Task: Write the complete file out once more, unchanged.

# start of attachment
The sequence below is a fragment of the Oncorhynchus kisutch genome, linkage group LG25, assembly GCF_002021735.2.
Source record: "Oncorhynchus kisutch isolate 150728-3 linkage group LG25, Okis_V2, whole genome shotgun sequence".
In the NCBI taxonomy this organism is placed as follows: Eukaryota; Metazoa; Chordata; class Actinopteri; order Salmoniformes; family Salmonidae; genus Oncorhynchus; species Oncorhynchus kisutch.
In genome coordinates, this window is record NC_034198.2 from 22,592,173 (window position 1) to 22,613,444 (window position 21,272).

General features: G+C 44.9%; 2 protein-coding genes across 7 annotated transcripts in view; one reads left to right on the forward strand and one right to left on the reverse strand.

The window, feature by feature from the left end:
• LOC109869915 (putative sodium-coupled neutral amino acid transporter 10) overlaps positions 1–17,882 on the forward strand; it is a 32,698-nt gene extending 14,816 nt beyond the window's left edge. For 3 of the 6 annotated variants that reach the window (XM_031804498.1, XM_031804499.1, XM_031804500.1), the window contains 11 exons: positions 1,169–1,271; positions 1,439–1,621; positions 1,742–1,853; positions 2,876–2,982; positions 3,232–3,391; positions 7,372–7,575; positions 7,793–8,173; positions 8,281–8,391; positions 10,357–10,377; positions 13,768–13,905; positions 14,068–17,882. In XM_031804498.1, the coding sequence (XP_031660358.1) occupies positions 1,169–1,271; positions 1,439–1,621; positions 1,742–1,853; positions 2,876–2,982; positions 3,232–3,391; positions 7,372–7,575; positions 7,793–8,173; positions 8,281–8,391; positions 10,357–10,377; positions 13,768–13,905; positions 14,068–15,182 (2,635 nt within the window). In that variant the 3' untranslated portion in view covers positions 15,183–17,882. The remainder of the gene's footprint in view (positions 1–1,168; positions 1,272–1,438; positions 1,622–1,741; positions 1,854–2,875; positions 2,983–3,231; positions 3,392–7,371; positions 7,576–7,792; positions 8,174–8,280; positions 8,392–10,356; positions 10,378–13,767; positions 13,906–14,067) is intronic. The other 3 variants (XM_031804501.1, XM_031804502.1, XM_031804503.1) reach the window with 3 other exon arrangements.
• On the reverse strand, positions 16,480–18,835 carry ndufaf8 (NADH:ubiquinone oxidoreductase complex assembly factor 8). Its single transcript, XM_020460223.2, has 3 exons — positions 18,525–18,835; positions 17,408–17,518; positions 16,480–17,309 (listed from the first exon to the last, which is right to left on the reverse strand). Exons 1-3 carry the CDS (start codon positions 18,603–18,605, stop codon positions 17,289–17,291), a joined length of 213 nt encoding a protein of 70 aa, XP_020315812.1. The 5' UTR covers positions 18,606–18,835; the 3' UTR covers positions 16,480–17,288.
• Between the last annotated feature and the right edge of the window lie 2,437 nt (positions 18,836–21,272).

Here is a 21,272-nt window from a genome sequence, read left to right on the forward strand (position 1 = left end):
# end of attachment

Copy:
The sequence below is a fragment of the Oncorhynchus kisutch genome, linkage group LG25, assembly GCF_002021735.2.
Source record: "Oncorhynchus kisutch isolate 150728-3 linkage group LG25, Okis_V2, whole genome shotgun sequence".
In the NCBI taxonomy this organism is placed as follows: Eukaryota; Metazoa; Chordata; class Actinopteri; order Salmoniformes; family Salmonidae; genus Oncorhynchus; species Oncorhynchus kisutch.
In genome coordinates, this window is record NC_034198.2 from 22,592,173 (window position 1) to 22,613,444 (window position 21,272).

General features: G+C 44.9%; 2 protein-coding genes across 7 annotated transcripts in view; one reads left to right on the forward strand and one right to left on the reverse strand.

The window, feature by feature from the left end:
• LOC109869915 (putative sodium-coupled neutral amino acid transporter 10) overlaps positions 1–17,882 on the forward strand; it is a 32,698-nt gene extending 14,816 nt beyond the window's left edge. For 3 of the 6 annotated variants that reach the window (XM_031804498.1, XM_031804499.1, XM_031804500.1), the window contains 11 exons: positions 1,169–1,271; positions 1,439–1,621; positions 1,742–1,853; positions 2,876–2,982; positions 3,232–3,391; positions 7,372–7,575; positions 7,793–8,173; positions 8,281–8,391; positions 10,357–10,377; positions 13,768–13,905; positions 14,068–17,882. In XM_031804498.1, the coding sequence (XP_031660358.1) occupies positions 1,169–1,271; positions 1,439–1,621; positions 1,742–1,853; positions 2,876–2,982; positions 3,232–3,391; positions 7,372–7,575; positions 7,793–8,173; positions 8,281–8,391; positions 10,357–10,377; positions 13,768–13,905; positions 14,068–15,182 (2,635 nt within the window). In that variant the 3' untranslated portion in view covers positions 15,183–17,882. The remainder of the gene's footprint in view (positions 1–1,168; positions 1,272–1,438; positions 1,622–1,741; positions 1,854–2,875; positions 2,983–3,231; positions 3,392–7,371; positions 7,576–7,792; positions 8,174–8,280; positions 8,392–10,356; positions 10,378–13,767; positions 13,906–14,067) is intronic. The other 3 variants (XM_031804501.1, XM_031804502.1, XM_031804503.1) reach the window with 3 other exon arrangements.
• On the reverse strand, positions 16,480–18,835 carry ndufaf8 (NADH:ubiquinone oxidoreductase complex assembly factor 8). Its single transcript, XM_020460223.2, has 3 exons — positions 18,525–18,835; positions 17,408–17,518; positions 16,480–17,309 (listed from the first exon to the last, which is right to left on the reverse strand). Exons 1-3 carry the CDS (start codon positions 18,603–18,605, stop codon positions 17,289–17,291), a joined length of 213 nt encoding a protein of 70 aa, XP_020315812.1. The 5' UTR covers positions 18,606–18,835; the 3' UTR covers positions 16,480–17,288.
• Between the last annotated feature and the right edge of the window lie 2,437 nt (positions 18,836–21,272).

Here is a 21,272-nt window from a genome sequence, read left to right on the forward strand (position 1 = left end):